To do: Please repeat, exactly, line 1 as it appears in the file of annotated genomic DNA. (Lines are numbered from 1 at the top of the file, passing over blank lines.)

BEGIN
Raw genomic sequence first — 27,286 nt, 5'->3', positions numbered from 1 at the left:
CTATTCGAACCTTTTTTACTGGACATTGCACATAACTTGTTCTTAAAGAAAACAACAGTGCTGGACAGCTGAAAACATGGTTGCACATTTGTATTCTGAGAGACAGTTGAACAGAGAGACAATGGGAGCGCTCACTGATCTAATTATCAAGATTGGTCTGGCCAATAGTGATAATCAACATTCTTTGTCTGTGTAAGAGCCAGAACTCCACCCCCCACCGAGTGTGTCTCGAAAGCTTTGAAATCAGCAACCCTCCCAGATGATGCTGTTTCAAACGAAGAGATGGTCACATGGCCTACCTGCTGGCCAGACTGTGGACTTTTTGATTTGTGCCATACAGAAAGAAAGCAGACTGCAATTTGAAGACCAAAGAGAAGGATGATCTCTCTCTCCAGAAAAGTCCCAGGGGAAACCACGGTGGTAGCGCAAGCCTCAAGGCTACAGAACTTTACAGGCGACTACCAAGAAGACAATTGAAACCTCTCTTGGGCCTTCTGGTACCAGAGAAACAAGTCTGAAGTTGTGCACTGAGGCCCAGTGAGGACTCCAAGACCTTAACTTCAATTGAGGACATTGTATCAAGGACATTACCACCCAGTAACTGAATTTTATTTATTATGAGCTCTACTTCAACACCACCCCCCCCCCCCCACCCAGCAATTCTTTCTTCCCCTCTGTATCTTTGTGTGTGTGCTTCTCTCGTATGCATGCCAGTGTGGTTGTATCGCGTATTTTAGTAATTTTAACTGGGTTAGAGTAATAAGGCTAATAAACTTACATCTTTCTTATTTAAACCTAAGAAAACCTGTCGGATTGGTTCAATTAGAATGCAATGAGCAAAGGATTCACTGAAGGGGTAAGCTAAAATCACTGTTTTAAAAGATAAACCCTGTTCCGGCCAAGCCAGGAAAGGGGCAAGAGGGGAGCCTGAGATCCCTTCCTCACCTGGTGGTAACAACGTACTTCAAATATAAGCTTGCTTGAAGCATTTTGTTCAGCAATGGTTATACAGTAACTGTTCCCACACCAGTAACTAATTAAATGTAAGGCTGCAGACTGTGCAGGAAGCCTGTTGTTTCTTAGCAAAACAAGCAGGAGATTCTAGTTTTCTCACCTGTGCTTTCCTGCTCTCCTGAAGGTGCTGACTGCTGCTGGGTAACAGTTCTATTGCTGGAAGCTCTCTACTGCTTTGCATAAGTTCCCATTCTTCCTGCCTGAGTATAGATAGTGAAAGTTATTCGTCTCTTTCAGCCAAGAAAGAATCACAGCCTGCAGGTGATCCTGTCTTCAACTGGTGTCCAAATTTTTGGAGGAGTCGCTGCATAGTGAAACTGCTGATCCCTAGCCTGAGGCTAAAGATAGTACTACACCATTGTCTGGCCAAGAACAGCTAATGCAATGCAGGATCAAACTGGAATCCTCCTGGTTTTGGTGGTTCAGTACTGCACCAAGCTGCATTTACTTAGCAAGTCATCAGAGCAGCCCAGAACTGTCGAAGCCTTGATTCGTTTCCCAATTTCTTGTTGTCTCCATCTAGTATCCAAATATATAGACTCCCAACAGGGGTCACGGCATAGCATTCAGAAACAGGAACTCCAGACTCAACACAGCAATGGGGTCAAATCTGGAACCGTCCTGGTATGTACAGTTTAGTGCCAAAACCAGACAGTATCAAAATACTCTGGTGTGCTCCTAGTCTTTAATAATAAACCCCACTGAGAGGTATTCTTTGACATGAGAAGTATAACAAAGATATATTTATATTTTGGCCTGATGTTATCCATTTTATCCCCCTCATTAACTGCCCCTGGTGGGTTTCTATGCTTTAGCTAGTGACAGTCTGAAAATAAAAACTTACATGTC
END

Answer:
Raw genomic sequence first — 27,286 nt, 5'->3', positions numbered from 1 at the left: